But… viva la tradicion!
B) Only both members of the couple sit in turn.
Another alternative is to have each member of the couple sit and sign one-at-a-time. If there’s a bride and groom, she goes first, then him. If it’s two brides or two grooms, it’s not a given. Rock/scissor/paper, anyone?
Then the witnesses sign standing.
A pro here is that each half of the couple are given equal merit as they sign. A con is that the chair is empty when the witnesses sign.
C) Only the Bride and the Maid of Honour sit.
This one has a traditional and chivalrous flair, as well – the whole “ladies sit” thing. And it’s quite lovely, actually.
So when we all get to the signing table, the bride sits, and she remains seated when the groom signs. Then the bride stands and yields her seat to her Maid of Honour (or other female witness). The Maid of Honour stays seated while the male witness and the officiant sign.
Not Recommended (!): Everyone takes a turn
I did this at one of my first weddings, and I’m still a bit embarrassed about it. Not that anything terrible happened! It went smoothly. In fact, maybe that’s what makes it more embarrassing in my memory and makes me cringe a bit: everyone just went along with what decided, and it was a bit, well… awkward.
The bride slid into the chair, signed, then got up and stood next to the chair. Then the groom slid into the chair, signed, then he got up and stood next to her. Then the Maid of Honour did the same, and then the Best Man. Then me.
The signing took a long time, and it was a lot of chair-involved movement. Reflecting on this when the ceremony was done, I realized I needed to look into this a bit more. When I did, I discovered the more smooth and practical options above.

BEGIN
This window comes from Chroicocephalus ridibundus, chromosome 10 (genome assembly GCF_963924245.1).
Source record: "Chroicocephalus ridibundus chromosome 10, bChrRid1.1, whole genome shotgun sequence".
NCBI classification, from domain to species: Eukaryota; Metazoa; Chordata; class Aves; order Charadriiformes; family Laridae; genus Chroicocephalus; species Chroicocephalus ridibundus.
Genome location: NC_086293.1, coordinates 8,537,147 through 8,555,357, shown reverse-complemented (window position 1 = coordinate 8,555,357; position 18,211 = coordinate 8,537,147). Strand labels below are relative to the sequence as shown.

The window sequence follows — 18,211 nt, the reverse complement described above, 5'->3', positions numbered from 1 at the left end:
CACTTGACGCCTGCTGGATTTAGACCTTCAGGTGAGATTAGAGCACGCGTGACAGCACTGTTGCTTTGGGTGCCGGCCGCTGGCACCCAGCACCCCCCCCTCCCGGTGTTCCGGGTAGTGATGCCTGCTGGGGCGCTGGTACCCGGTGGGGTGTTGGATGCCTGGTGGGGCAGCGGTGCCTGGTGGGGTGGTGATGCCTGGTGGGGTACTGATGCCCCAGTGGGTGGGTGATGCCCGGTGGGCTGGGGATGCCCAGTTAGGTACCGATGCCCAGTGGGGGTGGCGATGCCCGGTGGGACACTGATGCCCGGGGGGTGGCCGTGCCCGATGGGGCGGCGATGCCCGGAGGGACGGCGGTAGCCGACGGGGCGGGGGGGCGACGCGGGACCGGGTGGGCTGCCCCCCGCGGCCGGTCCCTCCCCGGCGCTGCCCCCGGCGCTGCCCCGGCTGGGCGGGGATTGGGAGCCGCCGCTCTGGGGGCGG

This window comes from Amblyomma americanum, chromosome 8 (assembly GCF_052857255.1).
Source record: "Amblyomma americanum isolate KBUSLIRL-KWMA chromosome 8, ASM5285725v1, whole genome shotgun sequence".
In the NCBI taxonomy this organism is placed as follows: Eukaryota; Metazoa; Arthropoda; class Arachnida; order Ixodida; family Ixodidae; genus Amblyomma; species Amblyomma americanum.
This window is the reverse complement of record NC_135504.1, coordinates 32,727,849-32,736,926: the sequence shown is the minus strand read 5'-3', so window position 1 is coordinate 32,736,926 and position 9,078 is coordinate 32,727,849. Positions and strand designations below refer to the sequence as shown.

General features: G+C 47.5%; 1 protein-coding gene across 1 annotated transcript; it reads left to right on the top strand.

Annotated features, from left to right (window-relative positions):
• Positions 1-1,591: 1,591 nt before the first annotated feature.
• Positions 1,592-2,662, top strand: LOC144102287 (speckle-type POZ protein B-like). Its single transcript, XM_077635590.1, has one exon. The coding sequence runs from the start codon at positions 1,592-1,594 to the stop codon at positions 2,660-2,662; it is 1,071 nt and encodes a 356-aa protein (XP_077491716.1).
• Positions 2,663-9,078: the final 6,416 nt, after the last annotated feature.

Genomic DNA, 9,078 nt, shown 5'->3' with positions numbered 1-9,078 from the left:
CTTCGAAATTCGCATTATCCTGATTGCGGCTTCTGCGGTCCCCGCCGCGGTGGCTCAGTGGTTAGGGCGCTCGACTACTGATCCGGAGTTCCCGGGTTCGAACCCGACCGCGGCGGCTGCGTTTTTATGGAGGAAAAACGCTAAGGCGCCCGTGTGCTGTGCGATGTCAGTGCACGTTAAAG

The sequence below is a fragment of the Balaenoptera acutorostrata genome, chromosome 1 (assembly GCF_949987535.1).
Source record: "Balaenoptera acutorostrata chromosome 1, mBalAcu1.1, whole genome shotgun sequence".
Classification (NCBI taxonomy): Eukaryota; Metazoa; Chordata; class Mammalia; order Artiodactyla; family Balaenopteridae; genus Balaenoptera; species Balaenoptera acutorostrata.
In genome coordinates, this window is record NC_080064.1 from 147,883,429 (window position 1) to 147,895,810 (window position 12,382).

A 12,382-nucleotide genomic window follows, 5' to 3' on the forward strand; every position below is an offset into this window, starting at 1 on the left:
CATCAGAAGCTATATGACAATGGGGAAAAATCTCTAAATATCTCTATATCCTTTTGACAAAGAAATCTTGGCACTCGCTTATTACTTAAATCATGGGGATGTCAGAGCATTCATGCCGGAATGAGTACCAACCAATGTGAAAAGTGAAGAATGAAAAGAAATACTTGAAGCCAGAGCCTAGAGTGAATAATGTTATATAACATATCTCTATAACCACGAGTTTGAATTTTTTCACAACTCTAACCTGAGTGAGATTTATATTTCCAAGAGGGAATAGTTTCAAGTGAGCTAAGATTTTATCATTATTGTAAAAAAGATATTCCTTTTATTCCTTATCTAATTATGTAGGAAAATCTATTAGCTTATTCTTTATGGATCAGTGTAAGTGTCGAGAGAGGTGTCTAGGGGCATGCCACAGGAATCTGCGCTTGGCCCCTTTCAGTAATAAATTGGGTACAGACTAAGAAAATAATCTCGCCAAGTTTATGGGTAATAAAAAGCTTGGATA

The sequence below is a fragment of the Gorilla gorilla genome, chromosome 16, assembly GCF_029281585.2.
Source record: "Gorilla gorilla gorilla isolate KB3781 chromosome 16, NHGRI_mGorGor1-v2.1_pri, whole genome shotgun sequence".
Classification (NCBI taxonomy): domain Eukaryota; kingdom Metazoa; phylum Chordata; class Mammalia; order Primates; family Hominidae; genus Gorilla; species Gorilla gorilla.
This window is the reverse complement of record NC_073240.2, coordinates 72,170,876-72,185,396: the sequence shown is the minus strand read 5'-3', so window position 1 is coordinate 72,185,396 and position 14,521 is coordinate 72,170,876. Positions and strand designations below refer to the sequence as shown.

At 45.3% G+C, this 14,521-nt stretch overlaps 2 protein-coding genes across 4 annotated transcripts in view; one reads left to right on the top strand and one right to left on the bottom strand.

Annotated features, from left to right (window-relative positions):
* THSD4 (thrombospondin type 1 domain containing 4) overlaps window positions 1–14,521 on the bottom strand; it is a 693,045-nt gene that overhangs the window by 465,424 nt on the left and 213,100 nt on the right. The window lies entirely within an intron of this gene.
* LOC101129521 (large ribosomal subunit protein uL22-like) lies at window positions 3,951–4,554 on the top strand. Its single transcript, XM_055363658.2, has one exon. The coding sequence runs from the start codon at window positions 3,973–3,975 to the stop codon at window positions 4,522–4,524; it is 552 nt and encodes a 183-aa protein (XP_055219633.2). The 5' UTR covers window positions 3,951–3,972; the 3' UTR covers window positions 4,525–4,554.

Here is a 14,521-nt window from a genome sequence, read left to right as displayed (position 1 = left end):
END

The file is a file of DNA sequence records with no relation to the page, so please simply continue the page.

There’s no need to do musical chairs as all the guests look on. We’re looking for the most elegant seating process here, with the most simplicity.
Each of the variations and options above achieve just that.
What about we officiants? Do we sit?
Because we officiants sign after everyone else, we’re not a part of the melee of signers sitting and standing in front of us. But we are right by their side pointing out where they need to put their X.
So when it comes to our turn, I’d say do whatever feels best. If the chair is vacant because we’ve asked only the bride and Maid of Honour to sit respectively, then it might be natural to slide into the empty seat.
On the other hand, if the bride, or the Maid of Honour, or both witnesses are still sitting in the signing seats, I think it’s best not to shoo them out of the chair. In that case, I’d just sign standing, then invite them to get ready to resume their places at the front.
As with all these elements, you might be asking, “Are there even more options?” I don’t know, maybe. But when we’re presenting options to our couple, we don’t want to overwhelm them with choices.
So in the wedding workshop, when I find out which they prefer – one chair or two – I talk them briefly through the two or three considerations and they usually have a gut sense of what feels right for them.